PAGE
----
“The overall demand for materials must be reduced by moving Scotland to a circular economy, where materials are reused and recycled rather than being thrown away after one use, and by focusing on public services rather than private ones.

“We simply cannot replace all our current petrol and diesel cars with electric cars like for like – we need better public transport, so we don’t need as many cars overall.

“Scotland could take advantage of the large supply of scrap steel available from within our borders and our low carbon electricity grid to produce some of the greenest steel in the world.

“The Scottish Government urgently needs to create a resource justice strategy to make sure Scotland’s material use is fair and sustainable as soon as possible.”

Andy Whitmore, co-chair of London Mining Network, who researched the Unearthing Injustice paper, said: “From the deserts of the Atacama to coke ovens in Nova Scotia, our research exposes the human rights and environmental concerns that lie behind the supply chains for minerals associated with the energy transition.

“As governments focus on perceived scarcity there is not enough attention being paid to addressing those abuses, which a commitment to globally fair transition should entail.

“Proper supply chain due diligence would protect the environment, the rights of workers and of impacted communities, including free, prior and informed consent for Indigenous peoples.”

Liam Kerr, Scottish Conservative net zero, energy and transport spokesperson, said: “This is all too typical of the SNP-Green Government’s slapdash approach to a just transition to net zero.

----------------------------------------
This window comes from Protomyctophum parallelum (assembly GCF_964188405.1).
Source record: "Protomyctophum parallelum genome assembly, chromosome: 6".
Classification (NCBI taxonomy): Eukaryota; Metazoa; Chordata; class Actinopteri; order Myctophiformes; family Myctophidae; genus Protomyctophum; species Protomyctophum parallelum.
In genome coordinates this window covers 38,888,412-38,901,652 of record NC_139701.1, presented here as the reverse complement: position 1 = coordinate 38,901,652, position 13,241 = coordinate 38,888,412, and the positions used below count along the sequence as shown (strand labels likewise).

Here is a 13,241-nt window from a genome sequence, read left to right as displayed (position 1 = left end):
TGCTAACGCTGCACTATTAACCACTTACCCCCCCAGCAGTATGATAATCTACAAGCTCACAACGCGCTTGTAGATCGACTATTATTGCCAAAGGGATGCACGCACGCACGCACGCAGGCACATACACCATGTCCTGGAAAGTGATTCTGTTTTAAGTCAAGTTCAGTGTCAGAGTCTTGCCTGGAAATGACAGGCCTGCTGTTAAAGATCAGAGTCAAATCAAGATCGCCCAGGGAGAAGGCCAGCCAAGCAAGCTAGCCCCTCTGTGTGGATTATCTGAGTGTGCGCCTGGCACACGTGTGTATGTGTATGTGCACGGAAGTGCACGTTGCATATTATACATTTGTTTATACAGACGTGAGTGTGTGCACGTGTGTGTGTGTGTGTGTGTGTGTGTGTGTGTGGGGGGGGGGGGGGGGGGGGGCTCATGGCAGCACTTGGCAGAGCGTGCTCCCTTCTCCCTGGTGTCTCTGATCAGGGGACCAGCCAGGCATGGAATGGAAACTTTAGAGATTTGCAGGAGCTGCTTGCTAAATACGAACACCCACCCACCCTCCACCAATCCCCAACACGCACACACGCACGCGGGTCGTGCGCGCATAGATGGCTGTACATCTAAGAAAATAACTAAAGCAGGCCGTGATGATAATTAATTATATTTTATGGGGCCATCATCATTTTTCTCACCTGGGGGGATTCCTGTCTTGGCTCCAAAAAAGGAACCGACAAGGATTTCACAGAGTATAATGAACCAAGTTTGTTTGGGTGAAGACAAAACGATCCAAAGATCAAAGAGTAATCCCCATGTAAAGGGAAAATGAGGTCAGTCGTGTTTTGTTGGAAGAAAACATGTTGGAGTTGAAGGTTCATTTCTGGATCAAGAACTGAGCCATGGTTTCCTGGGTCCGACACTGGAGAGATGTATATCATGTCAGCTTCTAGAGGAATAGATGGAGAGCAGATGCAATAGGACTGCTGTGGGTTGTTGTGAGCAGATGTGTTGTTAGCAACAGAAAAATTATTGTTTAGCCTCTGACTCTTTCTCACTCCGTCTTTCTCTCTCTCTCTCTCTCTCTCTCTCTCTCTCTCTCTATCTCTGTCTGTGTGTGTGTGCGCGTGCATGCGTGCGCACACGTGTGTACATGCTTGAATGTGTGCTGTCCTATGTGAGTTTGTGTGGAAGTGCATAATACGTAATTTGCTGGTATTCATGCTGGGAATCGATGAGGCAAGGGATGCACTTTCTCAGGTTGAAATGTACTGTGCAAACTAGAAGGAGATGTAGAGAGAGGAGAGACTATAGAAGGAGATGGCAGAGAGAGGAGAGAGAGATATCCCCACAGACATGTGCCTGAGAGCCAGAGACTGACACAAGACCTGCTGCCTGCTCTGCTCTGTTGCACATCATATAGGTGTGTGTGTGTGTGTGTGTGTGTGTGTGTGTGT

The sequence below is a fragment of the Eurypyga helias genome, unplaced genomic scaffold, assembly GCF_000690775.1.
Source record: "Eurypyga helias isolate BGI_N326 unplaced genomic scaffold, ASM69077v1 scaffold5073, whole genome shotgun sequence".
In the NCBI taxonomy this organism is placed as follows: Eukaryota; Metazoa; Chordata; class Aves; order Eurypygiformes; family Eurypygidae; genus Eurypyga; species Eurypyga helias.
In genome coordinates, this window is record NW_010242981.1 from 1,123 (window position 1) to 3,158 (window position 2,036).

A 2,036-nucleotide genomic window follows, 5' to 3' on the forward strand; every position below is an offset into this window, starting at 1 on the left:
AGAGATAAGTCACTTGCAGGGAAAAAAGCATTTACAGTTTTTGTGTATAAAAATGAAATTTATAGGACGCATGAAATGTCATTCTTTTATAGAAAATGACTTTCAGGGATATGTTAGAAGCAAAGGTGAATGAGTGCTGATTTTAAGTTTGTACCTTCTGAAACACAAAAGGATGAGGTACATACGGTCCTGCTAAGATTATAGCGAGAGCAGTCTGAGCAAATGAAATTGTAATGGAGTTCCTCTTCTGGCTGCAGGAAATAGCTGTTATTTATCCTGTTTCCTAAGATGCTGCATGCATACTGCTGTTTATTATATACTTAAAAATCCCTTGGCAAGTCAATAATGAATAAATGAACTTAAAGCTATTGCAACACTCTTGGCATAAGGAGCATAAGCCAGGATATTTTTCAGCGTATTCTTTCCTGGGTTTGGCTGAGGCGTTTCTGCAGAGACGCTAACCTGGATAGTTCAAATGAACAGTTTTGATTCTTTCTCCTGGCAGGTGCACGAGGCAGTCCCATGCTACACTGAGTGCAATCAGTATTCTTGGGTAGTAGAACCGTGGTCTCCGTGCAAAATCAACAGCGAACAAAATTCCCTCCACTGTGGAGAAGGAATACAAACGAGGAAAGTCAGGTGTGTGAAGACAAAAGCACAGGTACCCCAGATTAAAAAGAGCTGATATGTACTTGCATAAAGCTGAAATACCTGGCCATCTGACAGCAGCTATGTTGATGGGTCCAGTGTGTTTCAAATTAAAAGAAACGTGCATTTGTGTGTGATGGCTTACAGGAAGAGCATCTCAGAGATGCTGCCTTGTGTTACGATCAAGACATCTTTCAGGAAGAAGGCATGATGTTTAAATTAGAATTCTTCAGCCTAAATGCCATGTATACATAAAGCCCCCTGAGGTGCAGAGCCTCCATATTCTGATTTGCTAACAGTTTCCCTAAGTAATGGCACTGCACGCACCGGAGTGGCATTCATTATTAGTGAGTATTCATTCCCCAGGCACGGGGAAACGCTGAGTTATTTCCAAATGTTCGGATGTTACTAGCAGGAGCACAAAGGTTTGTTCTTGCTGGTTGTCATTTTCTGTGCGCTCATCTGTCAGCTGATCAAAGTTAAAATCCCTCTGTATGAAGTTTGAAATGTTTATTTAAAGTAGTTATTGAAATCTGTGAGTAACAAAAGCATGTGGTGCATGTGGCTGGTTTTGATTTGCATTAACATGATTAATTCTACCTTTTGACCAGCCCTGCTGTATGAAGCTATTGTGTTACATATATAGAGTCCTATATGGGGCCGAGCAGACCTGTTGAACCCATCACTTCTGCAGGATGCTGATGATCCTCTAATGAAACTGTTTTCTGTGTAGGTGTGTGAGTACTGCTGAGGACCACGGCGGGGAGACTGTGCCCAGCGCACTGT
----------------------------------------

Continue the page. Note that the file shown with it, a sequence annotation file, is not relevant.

“It’s incredible that the Scottish Government hasn’t even stopped to think where all the batteries are going to come from to support this so-called revolution."

He added: “They’re big on the rhetoric, but don’t make decisions based on the evidence. As we’ve seen with their veto on North Sea developments – now adopted by Labour – that has catastrophic implications for the economy, the environment and tens of thousands of Scottish jobs.

“And it makes delivery of their own targets far less likely. The SNP should rethink their flawed Energy Strategy and bring it in to line with real-world requirements and scientific evidence, not just their grandstanding claims.”

A Scottish Government spokesperson said: “We welcome this report and will consider its recommendations in detail.

“We are committed to bringing forward the Circular Economy Bill before summer recess 2023.

"This Bill will establish the legislative framework to support Scotland’s transition to a zero waste and circular economy; significantly increase reuse and recycling rates; and modernise and improve waste and recycling services.

“Reducing our reliance on private car use can significantly improve the places we live in and our quality of life, which is why all cars – electric as well as petrol and diesel – are included in our commitment to reduce car kilometres by 20% by 2030. 

“We are also exploring wider opportunities to make sure Scotland’s international environmental impact is sustainable, through the development of Scotland’s environment strategy.”